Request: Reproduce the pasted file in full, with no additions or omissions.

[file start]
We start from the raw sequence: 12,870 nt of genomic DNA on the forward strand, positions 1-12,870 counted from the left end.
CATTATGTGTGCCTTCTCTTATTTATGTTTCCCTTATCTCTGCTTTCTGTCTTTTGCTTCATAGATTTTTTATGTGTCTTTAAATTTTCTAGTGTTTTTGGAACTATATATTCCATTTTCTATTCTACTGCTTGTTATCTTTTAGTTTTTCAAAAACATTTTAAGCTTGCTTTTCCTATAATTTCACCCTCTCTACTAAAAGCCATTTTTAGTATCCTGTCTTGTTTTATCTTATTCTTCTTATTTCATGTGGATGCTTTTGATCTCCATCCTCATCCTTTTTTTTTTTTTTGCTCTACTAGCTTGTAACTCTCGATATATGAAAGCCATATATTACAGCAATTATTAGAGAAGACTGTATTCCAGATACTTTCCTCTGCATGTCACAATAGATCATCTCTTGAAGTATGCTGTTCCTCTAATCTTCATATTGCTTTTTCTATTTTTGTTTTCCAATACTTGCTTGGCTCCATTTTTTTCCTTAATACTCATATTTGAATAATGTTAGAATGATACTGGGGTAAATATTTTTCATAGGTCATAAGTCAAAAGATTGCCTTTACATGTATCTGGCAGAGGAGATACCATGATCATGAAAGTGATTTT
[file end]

We start from the raw sequence: 12,870 nt of genomic DNA on the forward strand, positions 1-12,870 counted from the left end.
CATTATGTGTGCCTTCTCTTATTTATGTTTCCCTTATCTCTGCTTTCTGTCTTTTGCTTCATAGATTTTTTATGTGTCTTTAAATTTTCTAGTGTTTTTGGAACTATATATTCCATTTTCTATTCTACTGCTTGTTATCTTTTAGTTTTTCAAAAACATTTTAAGCTTGCTTTTCCTATAATTTCACCCTCTCTACTAAAAGCCATTTTTAGTATCCTGTCTTGTTTTATCTTATTCTTCTTATTTCATGTGGATGCTTTTGATCTCCATCCTCATCCTTTTTTTTTTTTTTGCTCTACTAGCTTGTAACTCTCGATATATGAAAGCCATATATTACAGCAATTATTAGAGAAGACTGTATTCCAGATACTTTCCTCTGCATGTCACAATAGATCATCTCTTGAAGTATGCTGTTCCTCTAATCTTCATATTGCTTTTTCTATTTTTGTTTTCCAATACTTGCTTGGCTCCATTTTTTTCCTTAATACTCATATTTGAATAATGTTAGAATGATACTGGGGTAAATATTTTTCATAGGTCATAAGTCAAAAGATTGCCTTTACATGTATCTGGCAGAGGAGATACCATGATCATGAAAGTGATTTT